In October this year, President Biden launched the so-called American Battery Materials Initiative, which aims to make the United States the global leader in EV manufacturing. As part of this initiative, the Department of Energy (DOE), through its Loan Programs Office (LPO), today announces a $2.5 billion loan to Ultium Cells LLC, a joint venture between General Motors and LG Energy Solution that will produce battery cells. Thanks to the new loan, the company will open three new factories in the country creating more than 11,000 jobs.

The financing will go directly into the construction of the three new lithium-ion battery cell manufacturing plants in Ohio and Michigan. The DOE estimates that a total of 6,000 new workers will be needed for the construction processes alone and another 5,100 for the plants' operations with all more than 11,000 positions to be “good-paying jobs.” The loan supports the President’s long-term goals to have electric vehicles make up at least half of all new vehicle sales by the end of the decade.

Gallery: Ultium Cells LLC Battery Plant in Spring Hill, Tennessee

“DOE is flooring the accelerator to build the electric vehicle supply chain here at home – and that starts with domestic battery manufacturing led by American workers and the unions that support them,” US Secretary of Energy, Jennifer M. Granholm, comments. “This loan will jumpstart the domestic battery cell production needed to reduce our reliance on other countries to meet increased demand and support President Biden’s goals of widespread EV adoption and cutting carbon pollution produced by gas-powered vehicles.”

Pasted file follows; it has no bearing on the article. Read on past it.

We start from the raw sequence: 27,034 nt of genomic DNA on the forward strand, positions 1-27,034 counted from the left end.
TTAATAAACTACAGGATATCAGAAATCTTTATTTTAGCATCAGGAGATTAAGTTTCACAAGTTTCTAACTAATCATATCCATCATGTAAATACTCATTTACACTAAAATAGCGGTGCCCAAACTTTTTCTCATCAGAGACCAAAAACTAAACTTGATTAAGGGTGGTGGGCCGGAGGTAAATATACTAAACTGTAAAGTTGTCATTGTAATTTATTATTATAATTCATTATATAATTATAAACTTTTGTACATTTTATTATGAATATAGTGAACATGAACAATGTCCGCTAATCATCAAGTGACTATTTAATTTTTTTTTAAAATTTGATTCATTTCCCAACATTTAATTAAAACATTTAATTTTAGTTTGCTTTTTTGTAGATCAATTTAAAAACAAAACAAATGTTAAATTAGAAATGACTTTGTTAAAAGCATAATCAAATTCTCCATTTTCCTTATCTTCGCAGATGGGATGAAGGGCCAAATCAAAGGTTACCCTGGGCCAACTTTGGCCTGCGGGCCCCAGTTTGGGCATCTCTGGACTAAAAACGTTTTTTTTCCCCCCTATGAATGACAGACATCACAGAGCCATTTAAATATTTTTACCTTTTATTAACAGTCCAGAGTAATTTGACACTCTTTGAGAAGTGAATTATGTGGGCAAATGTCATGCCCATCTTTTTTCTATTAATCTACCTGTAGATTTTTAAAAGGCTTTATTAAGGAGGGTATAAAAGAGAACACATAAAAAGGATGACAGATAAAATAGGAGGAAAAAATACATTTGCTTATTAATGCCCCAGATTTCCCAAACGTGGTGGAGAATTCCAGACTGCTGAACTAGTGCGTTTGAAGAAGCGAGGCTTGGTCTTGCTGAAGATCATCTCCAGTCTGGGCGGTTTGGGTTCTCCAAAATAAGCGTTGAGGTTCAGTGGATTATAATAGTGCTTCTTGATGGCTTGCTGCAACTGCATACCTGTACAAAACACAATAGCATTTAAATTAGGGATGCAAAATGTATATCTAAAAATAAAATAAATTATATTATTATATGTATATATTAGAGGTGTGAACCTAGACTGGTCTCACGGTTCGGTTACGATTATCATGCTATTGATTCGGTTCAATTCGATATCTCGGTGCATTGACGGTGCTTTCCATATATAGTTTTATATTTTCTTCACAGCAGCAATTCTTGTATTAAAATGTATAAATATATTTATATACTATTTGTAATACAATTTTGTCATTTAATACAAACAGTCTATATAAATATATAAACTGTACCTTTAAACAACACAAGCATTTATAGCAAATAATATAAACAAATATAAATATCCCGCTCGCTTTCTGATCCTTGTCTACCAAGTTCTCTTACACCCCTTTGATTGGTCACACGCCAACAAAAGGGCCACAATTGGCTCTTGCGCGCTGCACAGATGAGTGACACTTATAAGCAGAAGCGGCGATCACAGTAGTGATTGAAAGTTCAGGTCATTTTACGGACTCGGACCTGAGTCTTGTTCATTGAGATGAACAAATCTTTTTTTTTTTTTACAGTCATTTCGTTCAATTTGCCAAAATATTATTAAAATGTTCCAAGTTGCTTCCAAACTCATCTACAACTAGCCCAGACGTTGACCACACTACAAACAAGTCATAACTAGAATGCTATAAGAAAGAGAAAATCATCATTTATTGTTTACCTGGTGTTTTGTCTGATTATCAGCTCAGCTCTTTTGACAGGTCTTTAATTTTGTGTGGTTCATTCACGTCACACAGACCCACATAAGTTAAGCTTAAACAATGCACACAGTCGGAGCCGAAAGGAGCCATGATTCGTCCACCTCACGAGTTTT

Ultium Cells LLC’s goal is to begin producing lithium-ion batteries for electric vehicles on a large scale and support GM’s plan to become offer only emissions-free vehicles in the United States starting in 2035. By the end of the next decade, the American automaker wants to become completely carbon-neutral in all its operations. 

Just recently, General Motors, through its GM Defense military products division, was tasked by the Defense Innovation Unit (DIU) to develop a battery prototype platform for testing and analysis by the Department of Defense. This platform will be based on GM’s Ultium architecture, which is one of the most advanced available in the automotive industry and its EV sector. Prior to this move, the US Army tasked GM Defense to supply the military with a GMC Hummer EV back in July of this year.

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